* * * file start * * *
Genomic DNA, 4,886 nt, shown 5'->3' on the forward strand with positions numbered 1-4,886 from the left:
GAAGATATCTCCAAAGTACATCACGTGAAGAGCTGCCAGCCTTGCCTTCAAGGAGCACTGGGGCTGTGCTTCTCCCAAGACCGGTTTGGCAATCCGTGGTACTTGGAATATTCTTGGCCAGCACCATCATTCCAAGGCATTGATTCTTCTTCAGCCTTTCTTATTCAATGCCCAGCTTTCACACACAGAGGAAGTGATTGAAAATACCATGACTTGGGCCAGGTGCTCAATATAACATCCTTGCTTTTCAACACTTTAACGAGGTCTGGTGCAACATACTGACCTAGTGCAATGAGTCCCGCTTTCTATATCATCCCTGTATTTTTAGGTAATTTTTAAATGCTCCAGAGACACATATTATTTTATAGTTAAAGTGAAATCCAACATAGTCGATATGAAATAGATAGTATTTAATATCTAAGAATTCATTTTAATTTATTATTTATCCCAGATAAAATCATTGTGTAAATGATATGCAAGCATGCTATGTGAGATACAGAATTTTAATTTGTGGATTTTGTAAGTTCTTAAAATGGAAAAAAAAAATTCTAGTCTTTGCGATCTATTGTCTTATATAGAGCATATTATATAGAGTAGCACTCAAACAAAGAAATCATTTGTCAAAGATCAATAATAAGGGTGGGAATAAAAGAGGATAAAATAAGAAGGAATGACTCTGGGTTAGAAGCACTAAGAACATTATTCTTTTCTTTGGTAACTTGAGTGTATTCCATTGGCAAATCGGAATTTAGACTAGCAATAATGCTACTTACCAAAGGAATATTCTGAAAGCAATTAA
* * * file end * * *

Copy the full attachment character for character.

Genomic DNA, 4,886 nt, shown 5'->3' on the forward strand with positions numbered 1-4,886 from the left:
GAAGATATCTCCAAAGTACATCACGTGAAGAGCTGCCAGCCTTGCCTTCAAGGAGCACTGGGGCTGTGCTTCTCCCAAGACCGGTTTGGCAATCCGTGGTACTTGGAATATTCTTGGCCAGCACCATCATTCCAAGGCATTGATTCTTCTTCAGCCTTTCTTATTCAATGCCCAGCTTTCACACACAGAGGAAGTGATTGAAAATACCATGACTTGGGCCAGGTGCTCAATATAACATCCTTGCTTTTCAACACTTTAACGAGGTCTGGTGCAACATACTGACCTAGTGCAATGAGTCCCGCTTTCTATATCATCCCTGTATTTTTAGGTAATTTTTAAATGCTCCAGAGACACATATTATTTTATAGTTAAAGTGAAATCCAACATAGTCGATATGAAATAGATAGTATTTAATATCTAAGAATTCATTTTAATTTATTATTTATCCCAGATAAAATCATTGTGTAAATGATATGCAAGCATGCTATGTGAGATACAGAATTTTAATTTGTGGATTTTGTAAGTTCTTAAAATGGAAAAAAAAAATTCTAGTCTTTGCGATCTATTGTCTTATATAGAGCATATTATATAGAGTAGCACTCAAACAAAGAAATCATTTGTCAAAGATCAATAATAAGGGTGGGAATAAAAGAGGATAAAATAAGAAGGAATGACTCTGGGTTAGAAGCACTAAGAACATTATTCTTTTCTTTGGTAACTTGAGTGTATTCCATTGGCAAATCGGAATTTAGACTAGCAATAATGCTACTTACCAAAGGAATATTCTGAAAGCAATTAA